Over the past few weeks at Grizzly Bear Blues, we’ve covered about 12 prospects, including sure-fire’s such as Ja Morant and possible picks with a Mike Conley trade (Cam Reddish or Brandon Clarke). With the 2nd overall pick, and its best player on the trade market, the Memphis Grizzlies are in a phenomenal spot to move towards the future and expedite the rebuild process.
A Mike Conley trade could give the Grizzlies another pick between 6 and 23, which — even in a “top-heavy” draft — could net them a solid complimentary player next to Jaren Jackson Jr. and (likely) Ja Morant. It presents the opportunity to swing for the fences with little risk, or to find a safe bet to further solidify its future core.
GBB Site Manager Joe Mullinax mentioned some of these dark horse prospects in a potential Conley trade, and Senior Staff Writer and Co-Host of the Core 4 Nathan Chester and I talked about some players in this scenario as well.
Who are some other prospects the Grizzlies could target in a potential Mike Conley trade?
Matisse Thybulle, wing, University of Washington
Matisse Thybulle is perhaps the best perimeter defender in the draft. He’s coming off a terrific senior season at Washington, where he averaged 3.5 steals and 2.3 blocks — that’s insane. At 6’5” with a 7’0” wingspan, he projects as a multi-positional defender, making him a valuable switcher on that end. He’s also does really well cutting to the basket, which is enticing next to a great passer like Ja Morant.
Thybulle’s 3-point percentage (30.5%) last season is worrisome, but he also shot 36.6, 40.5, and 36.5 percent from deep his previous three years. If he can be a reliable 3-point shooter, he can be an elite role player. He also needs to sharpen his offense and improve his shot mechanics, his interior finishing, and overall aggression.
A trio of Jaren Jackson Jr., (likely) Ja Morant, and Matisse Thybulle would be one of the most tantalizing young trios in the league. He doesn’t command the ball to be effective, which makes him a nice compliment to Morant. At worst, he’s a defensive specialist, and as we’ve seen with a certain Grizzlies legend, you can still carve out a great career as one. He’d be a great target, if the Grizzlies traded with someone like Boston or Utah.
Tyler Herro, guard, University of Kentucky
Tyler Herro has established himself as one of the premier shooters in this draft class. Though his 3-point percentage (35.5%) isn’t encouraging, he has smooth, textbook mechanics. In a NBA offense with more spacing, and with Herro garnering less attention, he could quickly one of the best young shooters in the league.
Herro’s not just a shooter though, as he’s flashed promise as a creator with the ball in his hands and as an average defender. He did get burned against Auburn, but he held Fletcher Magee — one of college basketball’s most prolific shooters and scorer — to 8 points and 0-12 shooting from 3.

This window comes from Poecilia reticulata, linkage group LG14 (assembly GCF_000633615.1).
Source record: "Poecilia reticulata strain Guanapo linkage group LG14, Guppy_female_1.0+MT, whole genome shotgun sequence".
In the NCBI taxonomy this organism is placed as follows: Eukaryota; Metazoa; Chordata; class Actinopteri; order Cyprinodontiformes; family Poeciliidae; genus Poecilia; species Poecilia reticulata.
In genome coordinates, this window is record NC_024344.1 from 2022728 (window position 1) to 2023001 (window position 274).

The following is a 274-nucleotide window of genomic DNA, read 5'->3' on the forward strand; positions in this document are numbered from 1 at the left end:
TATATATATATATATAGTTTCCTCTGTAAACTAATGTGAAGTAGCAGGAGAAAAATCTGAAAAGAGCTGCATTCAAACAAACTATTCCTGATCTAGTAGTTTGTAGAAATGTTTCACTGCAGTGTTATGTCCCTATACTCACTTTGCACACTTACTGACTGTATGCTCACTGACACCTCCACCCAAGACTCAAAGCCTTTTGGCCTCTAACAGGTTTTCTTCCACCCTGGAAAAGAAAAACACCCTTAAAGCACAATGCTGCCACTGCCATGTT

Even though Herro has shown promise as a defender at the next level, his length (6’6” with a 6’3” wingspan), his size, and lack of speed hurt him defensively at the next level. In addition, his first step isn’t good, which minimizes his ability to finish in the paint. If he can’t get by opponents or play average defense, Herro will have a difficult time staying on the court.
Romeo Langford and Kevin Porter Jr. are the more talented 2-guards in this range, but I love Tyler Herro’s fit in Memphis. Herro slots a lot better in the back court next to Ja Morant, as he doesn’t need the ball in his hands to be effective and is a superior off-ball player to Langford and Porter. I’m already dreaming of Morant in the dribble drive, finding Herro for open 3-pointers. If he can improve on his defense and creation off the dribble, he could be a steal in the middle of the draft.
PJ Washington, big, University of Kentucky
PJ Washington was, by far, Kentucky’s most valuable player this past season. He really was the Wildcats main source of offense, as he emerged as a solid go-to scorer and a great playmaker, averaging 15.2 points and 1.8 assists. With his size (6’8” with a 7’2” wingspan), he can guard and play either big position. In addition, he flashes promise as a floor-spacer, as he shot 42.3 percent from deep on 2.2 attempts per game.
Washington’s floor is one of the highest in the draft, but he’s not much of an upside pick. He’s not a versatile scorer, as he lacks any sort of post move. He also has to improve in the pick-and-roll — a staple in today’s NBA — as he struggles as a finisher in traffic. His size doesn’t make him much of a rim protector, which emphasizes the importance for him to become a switchable defender.
Washington could slot in as the 4 whenever the Grizzlies move Jackson to the 5. If he becomes a consistent outside shooter and a better switching defender, the Grizzlies would have a dynamic 4-5 combo with him and Jackson.
Any of these three prospects would be more safe bets for the Memphis Grizzlies, though Herro and Thybulle have a much lower floor than Washington, due to the possibility of them becoming specialists at the next level. However, all these players have varying skillsets that could be impactful next to Jackson and Morant.
What do you think? Who do you prefer? Vote in the poll and comment below.
Which prospect would you want the Grizzlies to pick through a potential post-lottery Mike Conley trade?
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